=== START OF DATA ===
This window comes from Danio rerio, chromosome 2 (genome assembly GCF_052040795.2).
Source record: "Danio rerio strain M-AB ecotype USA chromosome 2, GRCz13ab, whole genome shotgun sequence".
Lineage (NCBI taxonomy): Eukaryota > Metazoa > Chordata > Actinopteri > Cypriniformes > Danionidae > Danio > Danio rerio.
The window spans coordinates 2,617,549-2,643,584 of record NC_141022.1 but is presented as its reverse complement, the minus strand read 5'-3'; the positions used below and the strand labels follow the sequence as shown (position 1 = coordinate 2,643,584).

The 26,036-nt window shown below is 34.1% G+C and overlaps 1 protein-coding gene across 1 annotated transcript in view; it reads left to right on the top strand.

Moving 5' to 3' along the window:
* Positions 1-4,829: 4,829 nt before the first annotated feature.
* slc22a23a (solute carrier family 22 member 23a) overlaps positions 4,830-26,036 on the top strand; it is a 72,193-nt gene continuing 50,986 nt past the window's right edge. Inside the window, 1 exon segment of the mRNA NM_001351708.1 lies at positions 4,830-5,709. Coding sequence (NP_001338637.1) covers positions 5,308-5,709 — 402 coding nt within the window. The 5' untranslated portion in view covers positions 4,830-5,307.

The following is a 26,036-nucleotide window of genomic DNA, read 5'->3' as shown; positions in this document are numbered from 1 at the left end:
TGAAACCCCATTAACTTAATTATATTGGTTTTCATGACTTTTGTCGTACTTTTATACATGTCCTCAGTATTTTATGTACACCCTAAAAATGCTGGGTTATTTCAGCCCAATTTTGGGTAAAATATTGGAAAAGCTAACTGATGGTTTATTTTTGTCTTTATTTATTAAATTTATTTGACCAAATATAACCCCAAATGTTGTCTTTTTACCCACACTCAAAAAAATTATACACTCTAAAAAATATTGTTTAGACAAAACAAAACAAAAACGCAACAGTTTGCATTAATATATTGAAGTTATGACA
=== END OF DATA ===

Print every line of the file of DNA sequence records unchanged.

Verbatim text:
This window comes from Danio rerio, chromosome 2 (genome assembly GCF_052040795.2).
Source record: "Danio rerio strain M-AB ecotype USA chromosome 2, GRCz13ab, whole genome shotgun sequence".
Lineage (NCBI taxonomy): Eukaryota > Metazoa > Chordata > Actinopteri > Cypriniformes > Danionidae > Danio > Danio rerio.
The window spans coordinates 2,617,549-2,643,584 of record NC_141022.1 but is presented as its reverse complement, the minus strand read 5'-3'; the positions used below and the strand labels follow the sequence as shown (position 1 = coordinate 2,643,584).

The 26,036-nt window shown below is 34.1% G+C and overlaps 1 protein-coding gene across 1 annotated transcript in view; it reads left to right on the top strand.

Moving 5' to 3' along the window:
* Positions 1-4,829: 4,829 nt before the first annotated feature.
* slc22a23a (solute carrier family 22 member 23a) overlaps positions 4,830-26,036 on the top strand; it is a 72,193-nt gene continuing 50,986 nt past the window's right edge. Inside the window, 1 exon segment of the mRNA NM_001351708.1 lies at positions 4,830-5,709. Coding sequence (NP_001338637.1) covers positions 5,308-5,709 — 402 coding nt within the window. The 5' untranslated portion in view covers positions 4,830-5,307.

The following is a 26,036-nucleotide window of genomic DNA, read 5'->3' as shown; positions in this document are numbered from 1 at the left end:
TGAAACCCCATTAACTTAATTATATTGGTTTTCATGACTTTTGTCGTACTTTTATACATGTCCTCAGTATTTTATGTACACCCTAAAAATGCTGGGTTATTTCAGCCCAATTTTGGGTAAAATATTGGAAAAGCTAACTGATGGTTTATTTTTGTCTTTATTTATTAAATTTATTTGACCAAATATAACCCCAAATGTTGTCTTTTTACCCACACTCAAAAAAATTATACACTCTAAAAAATATTGTTTAGACAAAACAAAACAAAAACGCAACAGTTTGCATTAATATATTGAAGTTATGACA